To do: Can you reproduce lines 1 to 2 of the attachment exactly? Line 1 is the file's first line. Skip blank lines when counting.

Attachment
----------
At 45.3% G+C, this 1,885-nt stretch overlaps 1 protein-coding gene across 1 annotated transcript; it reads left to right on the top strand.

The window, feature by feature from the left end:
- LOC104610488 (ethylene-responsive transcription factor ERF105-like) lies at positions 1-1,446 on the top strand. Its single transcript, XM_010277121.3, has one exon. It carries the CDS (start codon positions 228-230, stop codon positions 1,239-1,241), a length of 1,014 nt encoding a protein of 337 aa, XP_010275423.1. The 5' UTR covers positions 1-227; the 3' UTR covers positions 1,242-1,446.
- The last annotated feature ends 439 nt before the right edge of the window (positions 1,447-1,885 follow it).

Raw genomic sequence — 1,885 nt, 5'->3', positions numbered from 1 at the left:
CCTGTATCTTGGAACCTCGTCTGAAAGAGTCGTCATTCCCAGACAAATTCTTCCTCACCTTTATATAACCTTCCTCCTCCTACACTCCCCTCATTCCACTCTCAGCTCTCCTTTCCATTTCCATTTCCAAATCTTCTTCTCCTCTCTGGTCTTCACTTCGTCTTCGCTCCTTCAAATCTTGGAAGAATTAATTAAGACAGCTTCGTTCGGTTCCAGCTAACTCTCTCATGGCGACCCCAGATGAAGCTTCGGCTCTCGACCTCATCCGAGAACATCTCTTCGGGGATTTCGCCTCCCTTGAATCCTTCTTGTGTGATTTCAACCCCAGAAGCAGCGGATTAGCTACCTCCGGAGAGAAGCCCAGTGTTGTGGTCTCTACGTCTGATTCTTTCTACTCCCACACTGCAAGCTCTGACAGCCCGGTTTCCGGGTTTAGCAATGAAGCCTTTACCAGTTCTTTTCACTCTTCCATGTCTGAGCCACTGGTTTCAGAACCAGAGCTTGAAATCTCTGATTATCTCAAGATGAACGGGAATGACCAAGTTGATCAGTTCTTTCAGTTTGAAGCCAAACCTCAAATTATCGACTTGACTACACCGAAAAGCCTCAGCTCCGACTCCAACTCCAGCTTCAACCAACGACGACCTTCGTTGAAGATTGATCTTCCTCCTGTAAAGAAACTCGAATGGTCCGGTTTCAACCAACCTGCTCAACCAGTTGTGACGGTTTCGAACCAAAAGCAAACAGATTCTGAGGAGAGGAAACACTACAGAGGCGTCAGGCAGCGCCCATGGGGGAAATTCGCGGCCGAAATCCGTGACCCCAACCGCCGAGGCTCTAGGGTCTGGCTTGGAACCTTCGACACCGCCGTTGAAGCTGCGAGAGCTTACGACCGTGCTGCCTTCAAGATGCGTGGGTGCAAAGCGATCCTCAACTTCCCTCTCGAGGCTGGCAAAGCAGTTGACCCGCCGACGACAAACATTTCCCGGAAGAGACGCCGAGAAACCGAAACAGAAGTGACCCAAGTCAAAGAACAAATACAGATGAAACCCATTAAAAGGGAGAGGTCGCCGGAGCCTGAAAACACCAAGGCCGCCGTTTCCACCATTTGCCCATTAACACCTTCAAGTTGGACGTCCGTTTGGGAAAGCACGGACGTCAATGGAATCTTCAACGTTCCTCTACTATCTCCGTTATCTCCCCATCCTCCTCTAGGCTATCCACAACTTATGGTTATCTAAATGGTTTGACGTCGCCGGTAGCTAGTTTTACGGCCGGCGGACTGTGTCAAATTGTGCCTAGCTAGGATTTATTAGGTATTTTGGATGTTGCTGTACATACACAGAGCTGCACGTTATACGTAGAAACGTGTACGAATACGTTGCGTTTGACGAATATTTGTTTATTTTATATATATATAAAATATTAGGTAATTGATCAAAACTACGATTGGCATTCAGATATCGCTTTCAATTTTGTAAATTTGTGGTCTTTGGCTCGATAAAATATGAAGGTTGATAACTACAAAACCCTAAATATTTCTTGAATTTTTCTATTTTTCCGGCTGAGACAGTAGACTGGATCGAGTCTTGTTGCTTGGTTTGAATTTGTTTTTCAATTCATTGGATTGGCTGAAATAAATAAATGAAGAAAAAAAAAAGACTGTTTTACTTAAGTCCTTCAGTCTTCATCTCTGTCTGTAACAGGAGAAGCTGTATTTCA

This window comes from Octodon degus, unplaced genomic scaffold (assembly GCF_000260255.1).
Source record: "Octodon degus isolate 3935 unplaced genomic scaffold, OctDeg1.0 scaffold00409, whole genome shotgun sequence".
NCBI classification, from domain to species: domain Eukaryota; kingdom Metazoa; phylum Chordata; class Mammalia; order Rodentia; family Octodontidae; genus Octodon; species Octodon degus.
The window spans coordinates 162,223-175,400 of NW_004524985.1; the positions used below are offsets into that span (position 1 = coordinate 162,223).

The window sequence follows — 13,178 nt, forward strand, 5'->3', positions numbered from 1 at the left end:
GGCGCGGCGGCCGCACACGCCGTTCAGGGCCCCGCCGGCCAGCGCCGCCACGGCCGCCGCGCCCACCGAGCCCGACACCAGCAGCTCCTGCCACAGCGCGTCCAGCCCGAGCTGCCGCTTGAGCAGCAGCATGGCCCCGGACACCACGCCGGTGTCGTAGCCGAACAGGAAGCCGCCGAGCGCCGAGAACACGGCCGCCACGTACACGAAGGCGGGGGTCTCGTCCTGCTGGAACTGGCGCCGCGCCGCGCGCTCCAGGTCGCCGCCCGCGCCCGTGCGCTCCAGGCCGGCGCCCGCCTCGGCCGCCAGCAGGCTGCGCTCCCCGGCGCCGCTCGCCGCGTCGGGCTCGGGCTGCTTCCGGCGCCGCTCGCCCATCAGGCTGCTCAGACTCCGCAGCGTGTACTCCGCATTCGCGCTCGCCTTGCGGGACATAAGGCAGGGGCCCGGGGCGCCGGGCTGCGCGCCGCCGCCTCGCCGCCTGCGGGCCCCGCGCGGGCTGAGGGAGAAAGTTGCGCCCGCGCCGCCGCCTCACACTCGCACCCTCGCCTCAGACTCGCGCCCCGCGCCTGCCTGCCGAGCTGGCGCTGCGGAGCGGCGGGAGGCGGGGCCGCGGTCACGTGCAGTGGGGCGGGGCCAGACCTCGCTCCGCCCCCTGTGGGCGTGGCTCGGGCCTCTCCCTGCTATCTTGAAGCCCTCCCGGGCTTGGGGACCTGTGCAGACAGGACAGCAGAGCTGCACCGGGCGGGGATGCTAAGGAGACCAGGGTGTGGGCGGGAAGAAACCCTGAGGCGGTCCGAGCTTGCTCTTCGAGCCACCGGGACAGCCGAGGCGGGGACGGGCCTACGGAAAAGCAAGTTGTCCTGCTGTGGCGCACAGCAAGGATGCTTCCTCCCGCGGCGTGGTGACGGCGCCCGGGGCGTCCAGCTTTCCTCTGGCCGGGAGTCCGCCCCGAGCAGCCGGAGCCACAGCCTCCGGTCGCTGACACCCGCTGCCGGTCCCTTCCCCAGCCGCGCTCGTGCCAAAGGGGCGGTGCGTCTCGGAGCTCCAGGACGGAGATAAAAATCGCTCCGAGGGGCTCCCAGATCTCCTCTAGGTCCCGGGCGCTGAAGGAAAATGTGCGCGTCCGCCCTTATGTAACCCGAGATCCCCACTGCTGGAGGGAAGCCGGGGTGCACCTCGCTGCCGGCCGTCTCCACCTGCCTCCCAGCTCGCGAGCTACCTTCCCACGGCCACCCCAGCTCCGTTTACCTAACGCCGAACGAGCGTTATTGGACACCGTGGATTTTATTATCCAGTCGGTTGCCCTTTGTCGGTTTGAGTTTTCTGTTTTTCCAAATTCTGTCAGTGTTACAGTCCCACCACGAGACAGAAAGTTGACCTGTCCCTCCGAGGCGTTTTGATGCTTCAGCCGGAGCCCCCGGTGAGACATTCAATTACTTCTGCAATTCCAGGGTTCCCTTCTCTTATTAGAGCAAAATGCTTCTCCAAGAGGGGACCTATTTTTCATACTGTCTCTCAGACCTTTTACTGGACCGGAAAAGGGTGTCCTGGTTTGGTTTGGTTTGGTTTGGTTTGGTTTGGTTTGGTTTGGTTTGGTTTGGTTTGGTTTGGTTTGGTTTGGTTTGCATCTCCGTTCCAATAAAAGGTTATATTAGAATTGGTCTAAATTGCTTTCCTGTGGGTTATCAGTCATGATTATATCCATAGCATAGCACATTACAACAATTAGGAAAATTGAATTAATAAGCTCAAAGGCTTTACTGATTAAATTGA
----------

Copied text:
At 45.3% G+C, this 1,885-nt stretch overlaps 1 protein-coding gene across 1 annotated transcript; it reads left to right on the top strand.

The window, feature by feature from the left end: